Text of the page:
Monday, October 26, 2009
Antichrist (2009) A Film by Lars Von Trier
Uncharacteristically for an "arthouse" film, Antichrist has inspired an intense and widespread public brouhaha. Even for Lars Von Trier, the long-protested cinematic deviant of such extreme films as Dancer in the Dark, Breaking the Waves, and Europa, the work is somewhat of an anomaly. Who would have ever thought that a film with content reminiscent of Ingmar Bergman and a dedication to Andrei Tarkovsky would have ever received such an exaggerated response from the public at large? The entire lot of filmmakers Von Trier appears to be influenced by are too subdued and modest to have provoked it. Regardless, the director has presented a symbolically loaded tale of psychotherapeutic chaos and tickled the mass conscience in a way that reaffirms the overwhelming social power of cinema.
From its initial impulsive critical feedback at Cannes, Antichrist certainly succeeded in getting me excited. As is rarely the case, I was responding fervently to the (mostly) silly hype. Rumors of Von Trier "losing his mind" were especially enthralling; my question is, didn't Von Trier lose his mind the moment he picked up a film camera? Never have his films persuaded me for their great maturity or sophistication, but rather for their genuine uniqueness and insanity. Often times they are a mess, but Von Trier is one of those interesting enigmas whose next project can never be predicted, having moved around aesthetically and thematically almost on a film-to-film basis since his career began in the mid-1980's. So, with only a handful of press images and a slew of bombastic adjectives to work with, I could only wonder: following an unusually out of place comedy (The Boss of it All (2006)), where would Von Trier take us this time?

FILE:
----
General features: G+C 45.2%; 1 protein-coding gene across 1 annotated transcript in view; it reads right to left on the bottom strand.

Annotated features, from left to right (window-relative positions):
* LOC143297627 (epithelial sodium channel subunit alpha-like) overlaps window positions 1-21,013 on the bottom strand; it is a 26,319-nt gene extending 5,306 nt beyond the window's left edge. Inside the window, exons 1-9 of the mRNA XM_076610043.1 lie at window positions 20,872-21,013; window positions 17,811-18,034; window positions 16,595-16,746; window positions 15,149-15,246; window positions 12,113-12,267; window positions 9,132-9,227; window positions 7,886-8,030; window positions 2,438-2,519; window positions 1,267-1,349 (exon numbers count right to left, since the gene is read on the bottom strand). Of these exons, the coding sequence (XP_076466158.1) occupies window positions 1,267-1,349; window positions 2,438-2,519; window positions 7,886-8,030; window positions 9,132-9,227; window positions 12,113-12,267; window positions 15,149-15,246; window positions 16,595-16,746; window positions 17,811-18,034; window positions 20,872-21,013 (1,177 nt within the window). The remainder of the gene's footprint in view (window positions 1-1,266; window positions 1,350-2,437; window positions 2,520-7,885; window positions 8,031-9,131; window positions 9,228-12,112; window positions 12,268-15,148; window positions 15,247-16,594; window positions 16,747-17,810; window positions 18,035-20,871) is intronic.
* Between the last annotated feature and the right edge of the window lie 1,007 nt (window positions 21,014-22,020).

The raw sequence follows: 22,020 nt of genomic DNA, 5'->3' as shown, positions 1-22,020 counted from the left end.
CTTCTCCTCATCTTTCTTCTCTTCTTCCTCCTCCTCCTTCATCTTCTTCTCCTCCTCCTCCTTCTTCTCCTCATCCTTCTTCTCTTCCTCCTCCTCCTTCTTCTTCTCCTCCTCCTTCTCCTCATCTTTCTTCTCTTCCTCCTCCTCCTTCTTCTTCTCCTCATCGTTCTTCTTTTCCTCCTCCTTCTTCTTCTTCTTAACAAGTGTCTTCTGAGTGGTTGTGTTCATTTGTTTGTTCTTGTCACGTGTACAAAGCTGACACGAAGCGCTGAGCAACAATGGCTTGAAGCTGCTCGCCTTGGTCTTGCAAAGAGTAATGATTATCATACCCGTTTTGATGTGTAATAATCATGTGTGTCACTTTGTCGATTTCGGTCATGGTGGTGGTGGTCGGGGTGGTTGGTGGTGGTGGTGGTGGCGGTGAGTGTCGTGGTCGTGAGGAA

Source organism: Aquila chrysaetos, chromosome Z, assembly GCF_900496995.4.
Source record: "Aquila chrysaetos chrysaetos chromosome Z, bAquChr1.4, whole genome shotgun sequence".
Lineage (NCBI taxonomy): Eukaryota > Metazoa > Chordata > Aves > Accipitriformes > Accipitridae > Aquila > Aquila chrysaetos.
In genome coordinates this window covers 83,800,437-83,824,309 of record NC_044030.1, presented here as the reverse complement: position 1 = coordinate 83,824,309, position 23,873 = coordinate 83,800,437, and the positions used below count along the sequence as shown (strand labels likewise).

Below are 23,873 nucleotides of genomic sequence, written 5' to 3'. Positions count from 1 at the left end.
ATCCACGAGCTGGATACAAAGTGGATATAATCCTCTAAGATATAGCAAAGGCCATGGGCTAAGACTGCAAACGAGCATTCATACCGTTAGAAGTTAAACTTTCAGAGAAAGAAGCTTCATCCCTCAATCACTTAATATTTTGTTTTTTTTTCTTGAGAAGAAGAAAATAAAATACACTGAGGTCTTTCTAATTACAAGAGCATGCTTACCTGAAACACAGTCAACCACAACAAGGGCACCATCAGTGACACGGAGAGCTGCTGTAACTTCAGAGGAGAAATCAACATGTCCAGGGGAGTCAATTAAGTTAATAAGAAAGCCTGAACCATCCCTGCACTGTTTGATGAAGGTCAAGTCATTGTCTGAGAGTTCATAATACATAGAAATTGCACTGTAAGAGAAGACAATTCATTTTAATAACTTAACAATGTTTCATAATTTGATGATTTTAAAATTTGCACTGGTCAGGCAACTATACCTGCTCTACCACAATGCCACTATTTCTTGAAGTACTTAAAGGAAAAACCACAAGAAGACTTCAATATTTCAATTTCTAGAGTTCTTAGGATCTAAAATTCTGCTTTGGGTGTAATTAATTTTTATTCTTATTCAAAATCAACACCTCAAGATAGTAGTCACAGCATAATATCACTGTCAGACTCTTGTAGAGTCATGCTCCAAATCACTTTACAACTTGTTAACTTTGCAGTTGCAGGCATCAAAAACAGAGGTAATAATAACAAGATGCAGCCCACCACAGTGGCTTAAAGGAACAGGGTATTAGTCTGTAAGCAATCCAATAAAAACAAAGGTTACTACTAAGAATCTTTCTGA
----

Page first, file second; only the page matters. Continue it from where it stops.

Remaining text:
The mysterious but true answer is into his own head. Indeed, Antichrist may well be one of Von Trier's most personal, sincere films to date, which compels us to label him an absolute nut. In order to combat his own depression, he focuses in on an immensely depressing subject with parallels to his own life. Willem Dafoe and Charlotte Gainsbourg play with utter conviction and bravura a grieving couple whose son dies in the film's elegant opening sequence, a hyper-slow motion monochromatic account of the married couple engaged in passionate sex while their son guilelessly slips out his bedroom window. The film's "plot" really begins after this episode, when Dafoe - portentously dubbed "He" to Gainsbourg's "She" - insists on curing his wife's irregular grief pattern by himself, being the domineering therapist he is. The course of action he takes is irregular itself though: he forces his wife to confront her fears in the couple's reclusive retreat in the woods, once again suggestively called "Eden". Gainsbourg's psychological trauma intensifies as she is aroused by memories of her son's life and the malignant presence of nature that surrounds her. At one point, she insists that the ground is burning, to which Dafoe counters with characteristic detachment, "the ground is not burning".
Gradually however, the threatening force in the woods makes itself known to Dafoe's character as well. Not only do the woods embody a dangerous place to settle, but they are also rife with foreboding animals, and even nonliving objects (acorns and trees) enact an angry violence towards the two. Gainsbourg's sanity becomes an element directly related to nature's outrage; as more problems occur, she becomes increasingly out of touch with reality. At one point she hears the wail of her son reverberate around the cabin, eventually discovering nothing. Her psychological and spiritual transformation turns for the worst, culminating in the bizarrely unsettling and shockingly graphic final thirty minutes, where the bulk of the film's most talked-about scenes ensue. Dafoe and Gainsbourg undergo a significant transfer of power, signaled by the literal desexualization of the two of them. I won't divulge what actually happens because it has been endlessly ranted about on every other blog, but on a metaphorical level, She destroys His masculinity and removes the indicator of His power over Her.